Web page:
Comment: We can still save TTIP – but we have to get rid of these secret corporate courts
By Catherine Bearder MEP
This was the day the European parliament was supposed to give its position on negotiations over a controversial EU-US trade deal called TTIP. However, due to divisions between MEPs over the controversial investor dispute mechanism, the vote has now been delayed. As calls grow to scrap the trade deal entirely, I believe we need to look at how to iron out its flaws without throwing the baby out with the bath water.
A trade deal with the US has the potential to bring major benefits to the UK economy. Currently the US is the biggest export destination for UK small businesses, with over half of all small exporting firms doing business there. But barriers to trade between the EU and the US, such as tariffs or different standards and regulations, can make it difficult for small companies to expand their businesses across the Atlantic.
Take Penny Seume, a textile designer based in Bristol. Due to slightly different flammability regulations in the EU and US, she currently has to fire-test all her fabrics twice, adding cost and time. The Liberal group in the European Parliament is pushing for a smart EU-US trade deal which will help thousands of small businesses like Penny's, making it easier for them to export by simplifying customs procedures and matching up standards where possible. Overall, it is estimated that such a deal could boost the UK economy by £100 billion over a ten year period.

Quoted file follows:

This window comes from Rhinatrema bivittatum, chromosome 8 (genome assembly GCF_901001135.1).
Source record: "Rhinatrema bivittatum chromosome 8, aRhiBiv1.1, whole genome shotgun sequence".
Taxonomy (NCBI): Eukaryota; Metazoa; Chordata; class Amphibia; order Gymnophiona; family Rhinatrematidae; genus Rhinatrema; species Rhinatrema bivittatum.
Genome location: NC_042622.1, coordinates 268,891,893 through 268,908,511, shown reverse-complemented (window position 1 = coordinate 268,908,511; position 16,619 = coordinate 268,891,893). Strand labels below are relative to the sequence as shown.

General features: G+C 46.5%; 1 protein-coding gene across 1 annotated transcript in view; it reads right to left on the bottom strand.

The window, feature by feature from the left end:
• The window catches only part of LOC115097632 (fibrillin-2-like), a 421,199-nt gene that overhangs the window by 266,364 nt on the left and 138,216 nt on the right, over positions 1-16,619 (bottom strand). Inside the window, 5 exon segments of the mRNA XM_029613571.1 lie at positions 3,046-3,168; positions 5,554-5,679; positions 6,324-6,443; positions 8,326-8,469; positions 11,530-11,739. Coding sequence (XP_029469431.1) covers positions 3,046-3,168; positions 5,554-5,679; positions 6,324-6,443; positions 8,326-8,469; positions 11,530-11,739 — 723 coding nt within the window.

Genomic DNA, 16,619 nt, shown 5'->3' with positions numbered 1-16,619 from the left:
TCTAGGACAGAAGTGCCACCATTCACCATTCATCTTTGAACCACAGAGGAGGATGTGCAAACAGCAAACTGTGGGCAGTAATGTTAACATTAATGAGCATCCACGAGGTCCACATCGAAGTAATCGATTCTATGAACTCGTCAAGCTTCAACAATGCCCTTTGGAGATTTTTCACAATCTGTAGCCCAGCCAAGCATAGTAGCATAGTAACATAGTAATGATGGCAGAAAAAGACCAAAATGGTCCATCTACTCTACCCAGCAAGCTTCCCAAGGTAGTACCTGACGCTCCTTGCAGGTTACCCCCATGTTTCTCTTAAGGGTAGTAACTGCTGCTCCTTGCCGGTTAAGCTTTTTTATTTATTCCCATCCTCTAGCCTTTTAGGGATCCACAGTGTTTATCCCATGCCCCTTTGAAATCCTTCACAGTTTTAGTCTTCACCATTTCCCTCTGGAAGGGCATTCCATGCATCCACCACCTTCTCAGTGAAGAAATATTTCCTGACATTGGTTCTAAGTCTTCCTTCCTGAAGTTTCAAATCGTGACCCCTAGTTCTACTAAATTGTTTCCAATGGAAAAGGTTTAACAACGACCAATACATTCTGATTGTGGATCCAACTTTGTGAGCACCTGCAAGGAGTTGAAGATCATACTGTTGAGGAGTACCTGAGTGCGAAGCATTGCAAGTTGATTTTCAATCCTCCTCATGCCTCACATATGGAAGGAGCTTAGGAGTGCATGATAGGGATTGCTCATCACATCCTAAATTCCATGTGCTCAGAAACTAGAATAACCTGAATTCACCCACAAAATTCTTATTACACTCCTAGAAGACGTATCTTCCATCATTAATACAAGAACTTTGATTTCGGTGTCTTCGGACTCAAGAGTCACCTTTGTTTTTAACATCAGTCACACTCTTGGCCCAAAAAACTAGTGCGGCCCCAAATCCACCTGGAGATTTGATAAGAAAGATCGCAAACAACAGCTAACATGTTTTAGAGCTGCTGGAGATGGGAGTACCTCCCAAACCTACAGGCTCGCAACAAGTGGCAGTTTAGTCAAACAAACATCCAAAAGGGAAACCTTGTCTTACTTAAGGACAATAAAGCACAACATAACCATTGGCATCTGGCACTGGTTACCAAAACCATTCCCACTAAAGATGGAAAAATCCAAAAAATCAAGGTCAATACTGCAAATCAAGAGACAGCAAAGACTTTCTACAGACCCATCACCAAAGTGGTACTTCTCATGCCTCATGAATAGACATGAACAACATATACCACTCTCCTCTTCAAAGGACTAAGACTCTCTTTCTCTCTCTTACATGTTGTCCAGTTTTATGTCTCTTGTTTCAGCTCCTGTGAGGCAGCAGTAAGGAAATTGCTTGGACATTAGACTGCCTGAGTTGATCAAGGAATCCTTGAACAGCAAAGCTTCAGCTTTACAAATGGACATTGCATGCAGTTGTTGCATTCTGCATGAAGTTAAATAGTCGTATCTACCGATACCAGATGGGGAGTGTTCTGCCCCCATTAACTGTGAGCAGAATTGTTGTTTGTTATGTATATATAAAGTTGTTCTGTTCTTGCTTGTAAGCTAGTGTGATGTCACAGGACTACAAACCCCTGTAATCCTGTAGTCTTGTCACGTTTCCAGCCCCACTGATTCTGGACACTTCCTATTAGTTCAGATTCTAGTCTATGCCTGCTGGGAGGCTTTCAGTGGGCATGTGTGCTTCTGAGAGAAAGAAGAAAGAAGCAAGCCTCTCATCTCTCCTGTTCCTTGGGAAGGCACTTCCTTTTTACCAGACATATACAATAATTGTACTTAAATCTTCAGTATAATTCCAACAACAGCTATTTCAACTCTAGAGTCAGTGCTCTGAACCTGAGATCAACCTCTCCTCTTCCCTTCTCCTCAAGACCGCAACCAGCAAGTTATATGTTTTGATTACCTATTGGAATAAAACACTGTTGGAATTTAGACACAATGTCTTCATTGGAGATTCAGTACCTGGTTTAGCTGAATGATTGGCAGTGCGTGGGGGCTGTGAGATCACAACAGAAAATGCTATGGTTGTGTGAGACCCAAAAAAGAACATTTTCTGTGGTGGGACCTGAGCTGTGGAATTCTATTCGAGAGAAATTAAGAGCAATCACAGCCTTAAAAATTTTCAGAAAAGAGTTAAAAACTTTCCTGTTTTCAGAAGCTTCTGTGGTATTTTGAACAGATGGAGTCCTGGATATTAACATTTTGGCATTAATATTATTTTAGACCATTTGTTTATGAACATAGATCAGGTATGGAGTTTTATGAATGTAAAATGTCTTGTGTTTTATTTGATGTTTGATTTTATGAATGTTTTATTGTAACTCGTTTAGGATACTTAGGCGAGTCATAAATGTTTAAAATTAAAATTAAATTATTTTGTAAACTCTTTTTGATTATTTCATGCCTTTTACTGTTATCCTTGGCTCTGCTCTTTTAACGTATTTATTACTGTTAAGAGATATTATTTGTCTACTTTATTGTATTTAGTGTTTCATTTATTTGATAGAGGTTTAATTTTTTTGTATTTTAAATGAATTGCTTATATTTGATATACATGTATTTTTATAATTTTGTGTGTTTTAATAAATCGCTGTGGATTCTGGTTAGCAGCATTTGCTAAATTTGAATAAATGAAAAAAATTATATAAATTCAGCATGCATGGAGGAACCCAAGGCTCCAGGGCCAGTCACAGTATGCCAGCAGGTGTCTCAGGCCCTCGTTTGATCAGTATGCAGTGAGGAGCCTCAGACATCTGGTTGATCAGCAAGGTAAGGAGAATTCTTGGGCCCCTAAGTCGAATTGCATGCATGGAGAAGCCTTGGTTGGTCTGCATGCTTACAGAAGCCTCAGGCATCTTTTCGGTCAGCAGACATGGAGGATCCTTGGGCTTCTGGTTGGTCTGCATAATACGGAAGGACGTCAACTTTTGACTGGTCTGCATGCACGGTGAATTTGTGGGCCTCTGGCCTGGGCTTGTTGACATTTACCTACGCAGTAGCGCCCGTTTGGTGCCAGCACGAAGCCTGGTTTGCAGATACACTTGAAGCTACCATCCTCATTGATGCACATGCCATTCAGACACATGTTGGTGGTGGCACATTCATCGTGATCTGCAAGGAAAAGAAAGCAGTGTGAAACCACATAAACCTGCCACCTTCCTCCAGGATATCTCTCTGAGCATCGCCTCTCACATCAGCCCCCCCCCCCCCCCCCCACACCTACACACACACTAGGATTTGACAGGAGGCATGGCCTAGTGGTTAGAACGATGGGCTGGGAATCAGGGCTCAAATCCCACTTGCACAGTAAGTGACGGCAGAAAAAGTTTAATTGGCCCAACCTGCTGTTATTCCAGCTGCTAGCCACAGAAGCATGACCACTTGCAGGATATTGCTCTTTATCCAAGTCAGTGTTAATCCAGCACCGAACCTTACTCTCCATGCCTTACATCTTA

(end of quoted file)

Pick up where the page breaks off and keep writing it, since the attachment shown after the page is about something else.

However, there are valid concerns over some aspects of the trade deal. Many people have contacted me about the proposed Investor-State Dispute Settlement (ISDS), and I agree with them that ISDS in its current form is seriously flawed. As has been seen in past agreements around the world, secretive tribunals using private arbitration often give too much power to multinational corporations and undermine the democratic process.
At the same time, UK businesses do need some form of protection from arbitrary decisions by foreign governments when they invest overseas, including in the US where legal systems are complex and vary from state to state. That is why I'll be voting to get rid of the flawed system of ISDS to replace it with a new form of investor protection – one that protects the investments of companies overseas but in a fair and transparent way.
I want to see private arbitration scrapped not only from the ongoing TTIP negotiations, but from all trade deals around the world. Many countries in the world are already turning against ISDS. I believe the EU should lead the way in replacing this flawed system with a public, international investment court, dragging these secretive decisions into the open and ensuring judges are appointed independently.
Catherine Bearder is a Liberal Democrat MEP in the European parliament
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